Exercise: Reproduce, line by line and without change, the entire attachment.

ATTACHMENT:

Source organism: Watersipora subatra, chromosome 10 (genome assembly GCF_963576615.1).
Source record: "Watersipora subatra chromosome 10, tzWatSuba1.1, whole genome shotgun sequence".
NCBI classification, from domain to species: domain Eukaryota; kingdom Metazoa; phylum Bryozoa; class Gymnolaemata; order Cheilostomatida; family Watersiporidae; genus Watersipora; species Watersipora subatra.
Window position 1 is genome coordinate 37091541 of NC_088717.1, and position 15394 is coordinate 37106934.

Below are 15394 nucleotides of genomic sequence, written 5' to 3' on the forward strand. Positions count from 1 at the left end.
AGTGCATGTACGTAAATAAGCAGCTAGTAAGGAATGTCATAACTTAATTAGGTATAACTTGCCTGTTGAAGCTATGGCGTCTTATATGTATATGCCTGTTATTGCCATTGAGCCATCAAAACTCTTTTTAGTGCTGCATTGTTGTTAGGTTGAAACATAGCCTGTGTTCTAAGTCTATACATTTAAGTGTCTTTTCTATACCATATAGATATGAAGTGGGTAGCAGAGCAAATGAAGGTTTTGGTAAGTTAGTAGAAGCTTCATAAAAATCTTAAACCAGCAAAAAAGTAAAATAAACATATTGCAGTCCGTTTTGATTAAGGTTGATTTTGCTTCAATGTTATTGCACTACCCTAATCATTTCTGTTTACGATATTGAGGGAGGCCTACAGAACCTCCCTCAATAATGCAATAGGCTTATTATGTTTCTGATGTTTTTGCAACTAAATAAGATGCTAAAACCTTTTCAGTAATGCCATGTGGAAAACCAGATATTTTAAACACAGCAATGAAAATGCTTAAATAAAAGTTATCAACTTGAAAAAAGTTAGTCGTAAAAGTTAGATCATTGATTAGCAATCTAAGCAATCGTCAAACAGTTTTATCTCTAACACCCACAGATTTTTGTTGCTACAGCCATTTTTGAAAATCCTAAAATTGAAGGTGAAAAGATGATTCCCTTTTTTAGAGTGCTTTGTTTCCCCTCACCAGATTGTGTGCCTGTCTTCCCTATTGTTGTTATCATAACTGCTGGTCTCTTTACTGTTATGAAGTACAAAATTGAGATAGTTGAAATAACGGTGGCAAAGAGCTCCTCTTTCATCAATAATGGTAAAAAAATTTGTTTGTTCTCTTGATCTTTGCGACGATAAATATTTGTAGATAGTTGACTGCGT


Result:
Source organism: Watersipora subatra, chromosome 10 (genome assembly GCF_963576615.1).
Source record: "Watersipora subatra chromosome 10, tzWatSuba1.1, whole genome shotgun sequence".
NCBI classification, from domain to species: domain Eukaryota; kingdom Metazoa; phylum Bryozoa; class Gymnolaemata; order Cheilostomatida; family Watersiporidae; genus Watersipora; species Watersipora subatra.
Window position 1 is genome coordinate 37091541 of NC_088717.1, and position 15394 is coordinate 37106934.

Below are 15394 nucleotides of genomic sequence, written 5' to 3' on the forward strand. Positions count from 1 at the left end.
AGTGCATGTACGTAAATAAGCAGCTAGTAAGGAATGTCATAACTTAATTAGGTATAACTTGCCTGTTGAAGCTATGGCGTCTTATATGTATATGCCTGTTATTGCCATTGAGCCATCAAAACTCTTTTTAGTGCTGCATTGTTGTTAGGTTGAAACATAGCCTGTGTTCTAAGTCTATACATTTAAGTGTCTTTTCTATACCATATAGATATGAAGTGGGTAGCAGAGCAAATGAAGGTTTTGGTAAGTTAGTAGAAGCTTCATAAAAATCTTAAACCAGCAAAAAAGTAAAATAAACATATTGCAGTCCGTTTTGATTAAGGTTGATTTTGCTTCAATGTTATTGCACTACCCTAATCATTTCTGTTTACGATATTGAGGGAGGCCTACAGAACCTCCCTCAATAATGCAATAGGCTTATTATGTTTCTGATGTTTTTGCAACTAAATAAGATGCTAAAACCTTTTCAGTAATGCCATGTGGAAAACCAGATATTTTAAACACAGCAATGAAAATGCTTAAATAAAAGTTATCAACTTGAAAAAAGTTAGTCGTAAAAGTTAGATCATTGATTAGCAATCTAAGCAATCGTCAAACAGTTTTATCTCTAACACCCACAGATTTTTGTTGCTACAGCCATTTTTGAAAATCCTAAAATTGAAGGTGAAAAGATGATTCCCTTTTTTAGAGTGCTTTGTTTCCCCTCACCAGATTGTGTGCCTGTCTTCCCTATTGTTGTTATCATAACTGCTGGTCTCTTTACTGTTATGAAGTACAAAATTGAGATAGTTGAAATAACGGTGGCAAAGAGCTCCTCTTTCATCAATAATGGTAAAAAAATTTGTTTGTTCTCTTGATCTTTGCGACGATAAATATTTGTAGATAGTTGACTGCGT